Emmy van Deurzen is an existential psychotherapist and counselling psychologist with a worldwide reputation.

    Neil Gibson is an existential psychotherapist and supervisor in private practice in Newcastle upon Tyne.

    Nancy Hakim Dowek is an existential psychotherapist and supervisor in private practice.

    Jo Molle is a chartered psychologist with a background in mental health research.

    Simon Wharne is a counselling psychologist and existential psychotherapist with a private practice.

    Existential Therapy: Responses to Frequently Asked Questions is the perfect introduction to existential philosophy and its application to therapeutic practice and everyday life. The authors, all experienced therapists, are to be congratulated for demystifying existential therapy. Their accessible, refreshingly jargon-free approach provides a companionable guide to this most practical of philosophies. While the Q&A format gives the reader the freedom to dip in and out, or read from cover-to-cover, as they please, it does not detract from the overall quality of the text. Anyone interested in the nature of human existence – whether trainee, practitioner, client or the general reader – will find here inspiring and creative ways to meet the inevitable challenges of living.’ Simon du Plock, DCPsych, Senior Research Fellow at the Metanoia Institute, London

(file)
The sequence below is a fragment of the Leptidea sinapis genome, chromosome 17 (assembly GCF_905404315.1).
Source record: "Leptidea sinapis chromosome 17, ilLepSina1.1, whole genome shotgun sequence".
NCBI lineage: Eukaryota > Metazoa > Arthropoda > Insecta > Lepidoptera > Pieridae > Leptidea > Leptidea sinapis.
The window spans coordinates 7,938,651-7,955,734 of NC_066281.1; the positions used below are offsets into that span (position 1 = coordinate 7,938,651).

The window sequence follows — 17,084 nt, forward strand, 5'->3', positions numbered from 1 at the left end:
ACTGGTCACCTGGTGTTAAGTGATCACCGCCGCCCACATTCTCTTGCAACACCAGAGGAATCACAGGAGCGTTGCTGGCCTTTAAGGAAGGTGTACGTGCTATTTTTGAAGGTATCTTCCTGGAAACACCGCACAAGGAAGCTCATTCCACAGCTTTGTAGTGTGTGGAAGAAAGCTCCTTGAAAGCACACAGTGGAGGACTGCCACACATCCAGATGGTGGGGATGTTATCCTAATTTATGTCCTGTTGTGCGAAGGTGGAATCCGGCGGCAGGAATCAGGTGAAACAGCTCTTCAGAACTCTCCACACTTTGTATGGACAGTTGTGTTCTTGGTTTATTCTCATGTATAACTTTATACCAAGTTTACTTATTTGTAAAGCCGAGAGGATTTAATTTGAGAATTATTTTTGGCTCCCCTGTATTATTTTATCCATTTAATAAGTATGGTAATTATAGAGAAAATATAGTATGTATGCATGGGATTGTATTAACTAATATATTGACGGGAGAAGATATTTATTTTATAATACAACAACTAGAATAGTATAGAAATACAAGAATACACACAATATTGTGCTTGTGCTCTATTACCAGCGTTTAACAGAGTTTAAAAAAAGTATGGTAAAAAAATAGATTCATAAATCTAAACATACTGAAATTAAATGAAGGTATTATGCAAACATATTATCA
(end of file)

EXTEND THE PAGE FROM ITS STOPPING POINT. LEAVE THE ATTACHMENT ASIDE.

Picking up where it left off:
‘Existentialism has a reputation for being rather dense and consequently it is often misunderstood. This book shows that when written about well, its questions can become understandable, its insights can become practical and its relevance can become contemporary. The authors, all experts and teachers in the field, have distilled their experience and knowledge into a highly coherent and readable overview. Although written for relative beginners it can offer a great deal to all readers, whether familiar with existential therapy or not.’ Martin Adams, PhD, author of Skills in Existential Counselling & Psychotherapy (with E. van Deurzen), A Concise Introduction to Existential Counselling, and An Existential Approach to Human Development